Ok, My homework is "How many different isosceles triangles are possible if the the sides must have whole number lengths and the perimeter must be 93 inches?

I need All the different ways. please. I would do it myself, but for some reason, I can't.

Icefire63111 says...

Ok, My homework is "How many different isosceles triangles are possible if the the sides must have whole number lengths and the perimeter must be 93 inches?

I need All the different ways. please. I would do it myself, but for some reason, I can't.

I need All the different ways. please. I would do it myself, but for some reason, I can't.

Karsten says...

This took a little lateral thinking. I'm not an expert, so anyone out there is free to double-check my working.

Q. How many different isosceles triangles are possible if the the sides must have whole number lengths and the perimeter must be 93 inches? (Note that this question doesn't ask you to state all the possible triangles, as you said in your post, but how many triangles are possible.)

Perimeter of 93 inches = 2 equal sides + 1 unequal side.

Let's call the equal sides x and the unequal side y. So:

93 = 2x + y

Let’s imagine that y = 1.

93 = 2x + 1

92 = 2x

46 = x

Let’s imagine that x = 1.

93 = 2(1) + y

93 = 2 + y

91 = y

So the range of possible y values is from 1 to 91 - that's 91 values. And the range of possible x values is from 1 to 46 - that's 46 possible values. Uh-oh! We can't have a ton of triangles without any x values. More trial and error required.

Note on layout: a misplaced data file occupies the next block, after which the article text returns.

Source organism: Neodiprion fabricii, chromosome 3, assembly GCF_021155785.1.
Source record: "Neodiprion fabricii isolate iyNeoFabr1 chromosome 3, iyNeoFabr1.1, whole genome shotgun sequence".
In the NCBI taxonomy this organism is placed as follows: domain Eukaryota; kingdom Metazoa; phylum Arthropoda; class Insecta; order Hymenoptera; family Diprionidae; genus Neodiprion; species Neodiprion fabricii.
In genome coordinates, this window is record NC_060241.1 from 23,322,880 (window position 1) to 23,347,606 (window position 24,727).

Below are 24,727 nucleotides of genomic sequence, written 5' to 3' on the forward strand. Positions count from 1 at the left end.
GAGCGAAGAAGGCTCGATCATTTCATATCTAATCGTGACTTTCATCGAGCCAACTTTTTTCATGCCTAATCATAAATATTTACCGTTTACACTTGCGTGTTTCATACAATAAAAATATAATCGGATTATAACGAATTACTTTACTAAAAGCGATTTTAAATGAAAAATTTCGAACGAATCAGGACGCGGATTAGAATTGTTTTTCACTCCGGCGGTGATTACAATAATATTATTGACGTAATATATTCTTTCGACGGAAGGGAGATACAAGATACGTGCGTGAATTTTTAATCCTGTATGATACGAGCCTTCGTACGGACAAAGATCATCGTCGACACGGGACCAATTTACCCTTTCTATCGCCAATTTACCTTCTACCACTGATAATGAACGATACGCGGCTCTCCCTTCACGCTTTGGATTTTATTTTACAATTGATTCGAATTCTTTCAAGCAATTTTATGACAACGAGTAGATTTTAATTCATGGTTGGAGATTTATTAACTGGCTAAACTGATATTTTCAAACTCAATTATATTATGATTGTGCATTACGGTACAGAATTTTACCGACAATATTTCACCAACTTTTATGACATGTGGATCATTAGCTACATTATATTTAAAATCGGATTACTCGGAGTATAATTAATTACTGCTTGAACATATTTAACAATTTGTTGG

Let’s imagine that y = 2.

93 = 2x + 2

91 = 2x

x = not a whole number, so this is not a possible answer.

As you can see, y can only be an odd number. This slashes half of the possible triangles. Our range of possible y values is now odd numbers only from 1 to 91. That's 46 possible values. Both our x and our y are now giving us 46 possible triangles! That's great.

One final step is to exclude the values of y = 31, x = 31, because these would give us an equilateral, not isoceles, triangle.

So the final answer is 45 possible triangles.

(Edited to cover up my inability to count.)

Q. How many different isosceles triangles are possible if the the sides must have whole number lengths and the perimeter must be 93 inches? (Note that this question doesn't ask you to state all the possible triangles, as you said in your post, but how many triangles are possible.)

Perimeter of 93 inches = 2 equal sides + 1 unequal side.

Let's call the equal sides x and the unequal side y. So:

93 = 2x + y

Let’s imagine that y = 1.

93 = 2x + 1

92 = 2x

46 = x

Let’s imagine that x = 1.

93 = 2(1) + y

93 = 2 + y

91 = y

So the range of possible y values is from 1 to 91 - that's 91 values. And the range of possible x values is from 1 to 46 - that's 46 possible values. Uh-oh! We can't have a ton of triangles without any x values. More trial and error required.

Let’s imagine that y = 2.

93 = 2x + 2

91 = 2x

x = not a whole number, so this is not a possible answer.

As you can see, y can only be an odd number. This slashes half of the possible triangles. Our range of possible y values is now odd numbers only from 1 to 91. That's 46 possible values. Both our x and our y are now giving us 46 possible triangles! That's great.

One final step is to exclude the values of y = 31, x = 31, because these would give us an equilateral, not isoceles, triangle.

So the final answer is 45 possible triangles.

(Edited to cover up my inability to count.)

It is most unlikely. But - here comes the big "but" - not impossible.

*— Roald Dahl*

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